Written by Lauren Turner
Top Instances During “Black Panther” That Prove it is the Film of the
If you’re not living under a rock, you know Black Panther broke into movie screens and shattered records. For some, it’s just another great flick from the MCU (Marvel Cinematic Universe) and just added hype for “The Avengers, Infinity War”. I will speak on behalf of the black community that T’Challa, Nakia, Okoye and Erik Killmonger are just some of the few who should inducted into a fictional character Icon Hall of Fame list. These actors who brought these characters to life were everything and more. Here are a few instances that prove this is the film we will need to remind us who we are, what we need to do to make this world a better place, and to believe in ourselves when times are tough.
SPOILERS BEYOND THIS POINT!!!
Nakia rescuing the Nigerian girls
Early in the film, we see Lupita Nyoungo’s role of Nakia rescuing younger girls on the back of a truck. This could be a direct or similar reference to the 276 kidnapped Nigerian girls by the works of Boko Haram back in 2014. As the media functions based on click bait, it’s easy to forget tragedies that aren’t in our backyard. Right then and there we see the fearlessness and courage of women (black women to be exact), and through Nakia’s strong beliefs and alluring looks, she controls T’Challa’s input on how to share Wakanda’s technological prowess with struggling nations.
Women Run the World
— Hollywood Reporter (@THR) February 20, 2018
Although Wakanda is structured through a male dominant monarchy, it is the women who really possess all the power. We see this in so many instances. One example next to the above-mentioned scene is Okoye who is the general of the all-women army the Dora Milaje (a team of bodyguards for the King), kicks ass in a dress, is bald and beautiful. Not that her looks need to dictate her worth, but it’s nice to see proof that black is beautiful and that beauty is vital for little black girls to know their worth. T’Challa (Black Panther) is a respected man who believes in the women around him, and values their insight. How often have you seen a man listen to a women’s ideals or values? With everything going on with #MeToo, #TimesUp, and frankly just men being stubborn and demeaning a women’s intellect, I find it refreshing that he is successful because he has an assembly of women by his side and not behind him.
The Main Conflict
Both male leads are intentionally flawed throughout the film and struggle to find solutions to a problem more complex than themselves. I’m saying this right now; Killmonger isn’t a villain. I know, I know so many articles already exist confirming or damning this opinion. However, Killmonger’s viewpoint was derived from his father’s belief that Wakanda should share the wealth of their resources so other nations of color are no longer oppressed. Killmonger saw violence as a main operative for his dream to come true. He believed in utilizing force and equipping those poorer nations the artillery to take lives for justice (Sound like anyone familiar *cough American foreign and domestic policy cough*). T’Challa believed in preserving their resources because they were fearful of the consequences in sharing (again, *cough American values cough*).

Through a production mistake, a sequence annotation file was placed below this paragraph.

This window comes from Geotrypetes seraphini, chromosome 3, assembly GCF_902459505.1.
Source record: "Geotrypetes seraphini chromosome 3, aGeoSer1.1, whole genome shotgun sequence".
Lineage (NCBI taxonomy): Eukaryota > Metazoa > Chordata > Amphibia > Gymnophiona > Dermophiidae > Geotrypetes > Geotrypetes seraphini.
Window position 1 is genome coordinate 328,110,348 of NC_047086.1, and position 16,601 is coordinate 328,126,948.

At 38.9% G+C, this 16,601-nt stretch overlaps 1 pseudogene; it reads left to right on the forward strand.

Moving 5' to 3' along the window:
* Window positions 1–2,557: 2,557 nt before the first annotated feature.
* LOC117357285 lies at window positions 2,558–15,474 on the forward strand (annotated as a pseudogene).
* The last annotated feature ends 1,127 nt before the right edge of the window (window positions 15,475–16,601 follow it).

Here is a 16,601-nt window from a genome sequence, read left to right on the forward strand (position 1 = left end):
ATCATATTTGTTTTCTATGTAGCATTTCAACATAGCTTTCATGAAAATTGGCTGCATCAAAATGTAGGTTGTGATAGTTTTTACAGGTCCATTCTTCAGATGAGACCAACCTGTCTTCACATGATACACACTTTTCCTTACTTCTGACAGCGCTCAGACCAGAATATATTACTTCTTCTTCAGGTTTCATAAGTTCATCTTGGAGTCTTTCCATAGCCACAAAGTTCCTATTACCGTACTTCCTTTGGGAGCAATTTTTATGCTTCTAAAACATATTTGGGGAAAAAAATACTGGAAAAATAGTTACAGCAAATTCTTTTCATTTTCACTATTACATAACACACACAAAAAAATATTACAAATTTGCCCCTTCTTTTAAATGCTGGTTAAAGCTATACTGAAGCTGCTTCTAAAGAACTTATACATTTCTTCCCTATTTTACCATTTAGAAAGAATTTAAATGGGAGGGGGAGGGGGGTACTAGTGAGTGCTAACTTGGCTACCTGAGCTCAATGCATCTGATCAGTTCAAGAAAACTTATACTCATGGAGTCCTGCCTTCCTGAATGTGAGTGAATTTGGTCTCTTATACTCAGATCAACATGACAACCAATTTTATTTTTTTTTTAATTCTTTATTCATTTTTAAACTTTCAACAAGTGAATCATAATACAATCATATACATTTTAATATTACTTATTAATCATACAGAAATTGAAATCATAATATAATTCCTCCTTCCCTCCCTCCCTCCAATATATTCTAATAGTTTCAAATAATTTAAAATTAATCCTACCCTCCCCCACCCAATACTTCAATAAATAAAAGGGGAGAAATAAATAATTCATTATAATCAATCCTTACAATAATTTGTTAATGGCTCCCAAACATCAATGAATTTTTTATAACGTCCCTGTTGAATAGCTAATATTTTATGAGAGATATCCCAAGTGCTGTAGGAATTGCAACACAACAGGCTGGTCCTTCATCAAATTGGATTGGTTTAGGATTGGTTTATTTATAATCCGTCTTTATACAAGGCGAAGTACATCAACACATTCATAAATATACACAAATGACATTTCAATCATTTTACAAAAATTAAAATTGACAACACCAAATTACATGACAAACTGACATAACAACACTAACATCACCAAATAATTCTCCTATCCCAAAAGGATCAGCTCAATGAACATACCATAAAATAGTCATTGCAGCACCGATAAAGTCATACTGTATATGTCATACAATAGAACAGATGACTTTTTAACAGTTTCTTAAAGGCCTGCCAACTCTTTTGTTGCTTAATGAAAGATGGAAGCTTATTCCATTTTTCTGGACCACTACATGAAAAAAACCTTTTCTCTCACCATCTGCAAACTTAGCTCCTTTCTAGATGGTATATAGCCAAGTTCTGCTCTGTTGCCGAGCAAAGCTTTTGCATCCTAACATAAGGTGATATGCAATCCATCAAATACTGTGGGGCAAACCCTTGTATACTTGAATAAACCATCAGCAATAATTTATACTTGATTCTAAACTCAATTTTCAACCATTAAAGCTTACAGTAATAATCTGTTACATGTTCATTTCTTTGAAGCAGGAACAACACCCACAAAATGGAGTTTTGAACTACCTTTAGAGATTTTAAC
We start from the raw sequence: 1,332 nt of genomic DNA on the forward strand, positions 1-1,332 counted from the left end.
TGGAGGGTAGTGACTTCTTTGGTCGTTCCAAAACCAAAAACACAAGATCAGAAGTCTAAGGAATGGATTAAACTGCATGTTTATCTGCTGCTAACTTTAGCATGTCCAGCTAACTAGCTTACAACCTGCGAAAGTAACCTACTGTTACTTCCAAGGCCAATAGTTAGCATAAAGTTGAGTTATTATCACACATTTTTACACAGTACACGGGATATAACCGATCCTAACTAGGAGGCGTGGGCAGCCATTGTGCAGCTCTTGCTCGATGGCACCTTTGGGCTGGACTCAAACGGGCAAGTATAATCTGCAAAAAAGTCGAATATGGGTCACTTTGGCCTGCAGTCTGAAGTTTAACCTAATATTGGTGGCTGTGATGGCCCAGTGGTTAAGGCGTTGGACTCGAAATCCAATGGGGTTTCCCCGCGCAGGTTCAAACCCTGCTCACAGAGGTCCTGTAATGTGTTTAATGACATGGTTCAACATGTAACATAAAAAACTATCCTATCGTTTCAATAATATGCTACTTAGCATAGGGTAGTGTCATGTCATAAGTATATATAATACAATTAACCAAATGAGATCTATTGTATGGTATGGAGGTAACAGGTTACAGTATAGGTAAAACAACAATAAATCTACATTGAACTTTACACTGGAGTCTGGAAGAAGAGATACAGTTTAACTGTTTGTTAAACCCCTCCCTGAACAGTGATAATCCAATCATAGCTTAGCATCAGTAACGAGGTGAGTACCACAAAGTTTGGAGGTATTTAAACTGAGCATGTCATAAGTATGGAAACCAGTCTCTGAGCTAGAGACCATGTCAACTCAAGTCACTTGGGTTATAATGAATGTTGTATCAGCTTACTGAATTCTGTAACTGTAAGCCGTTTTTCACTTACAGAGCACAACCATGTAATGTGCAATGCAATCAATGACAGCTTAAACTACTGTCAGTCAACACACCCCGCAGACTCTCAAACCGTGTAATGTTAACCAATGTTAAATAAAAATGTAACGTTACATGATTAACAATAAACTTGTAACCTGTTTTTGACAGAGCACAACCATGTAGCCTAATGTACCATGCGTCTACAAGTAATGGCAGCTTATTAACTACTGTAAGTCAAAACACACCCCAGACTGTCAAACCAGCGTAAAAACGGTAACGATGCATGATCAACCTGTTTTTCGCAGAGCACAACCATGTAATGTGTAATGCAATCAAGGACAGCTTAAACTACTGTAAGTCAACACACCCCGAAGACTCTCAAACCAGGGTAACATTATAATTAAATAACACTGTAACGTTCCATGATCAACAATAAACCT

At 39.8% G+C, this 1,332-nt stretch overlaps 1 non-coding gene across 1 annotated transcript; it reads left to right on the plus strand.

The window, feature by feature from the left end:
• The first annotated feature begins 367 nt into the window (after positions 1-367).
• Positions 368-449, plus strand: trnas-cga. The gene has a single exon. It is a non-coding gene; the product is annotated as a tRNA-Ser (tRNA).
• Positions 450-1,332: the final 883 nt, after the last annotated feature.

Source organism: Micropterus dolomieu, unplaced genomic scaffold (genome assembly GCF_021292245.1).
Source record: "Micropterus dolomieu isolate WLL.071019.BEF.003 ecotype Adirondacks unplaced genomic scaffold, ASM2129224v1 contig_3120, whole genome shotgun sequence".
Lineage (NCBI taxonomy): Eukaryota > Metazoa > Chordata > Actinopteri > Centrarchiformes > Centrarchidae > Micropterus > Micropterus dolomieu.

So we have two wrongs essentially, Killmonger didn’t want inclusion, and only wanted to provide opportunity for those oppressed, which is fair, but behaving the same way those of the majority have treated people of color only sets us back. T’Challa was weary in sharing resources because traditionally it was just something Wakandans didn’t do. At the end, T’Challa successfully takes down Killmonger, and realizes that it is time to educate the world on their resources and he has his two main chicks by his side (His sister Shuri and his love interest Nakia) to help him.
This movie isn’t just for Americans.
We are just fortunate enough to have the money in our wallets to spend. This movie is for the world and how backwards we are regarding progression of equity and our obsession with nationalism and loyalty.
If you saw the final secret scene that the MCU blesses us with in every movie, you see Bucky Barnes with Shuri, walking through a rural area of Wakanda. She beckons him to continue exploring “There is so much for you to learn.” It symbolizes to us that we need to stop talking about ourselves, and maybe learn and listen from other countries.
At least one fan can hope. The previews for Avengers: Infinity War, due out later this year, allude to the important roles Wakanda’s people and technology will play in the worldwide battle against Thanos and his forces.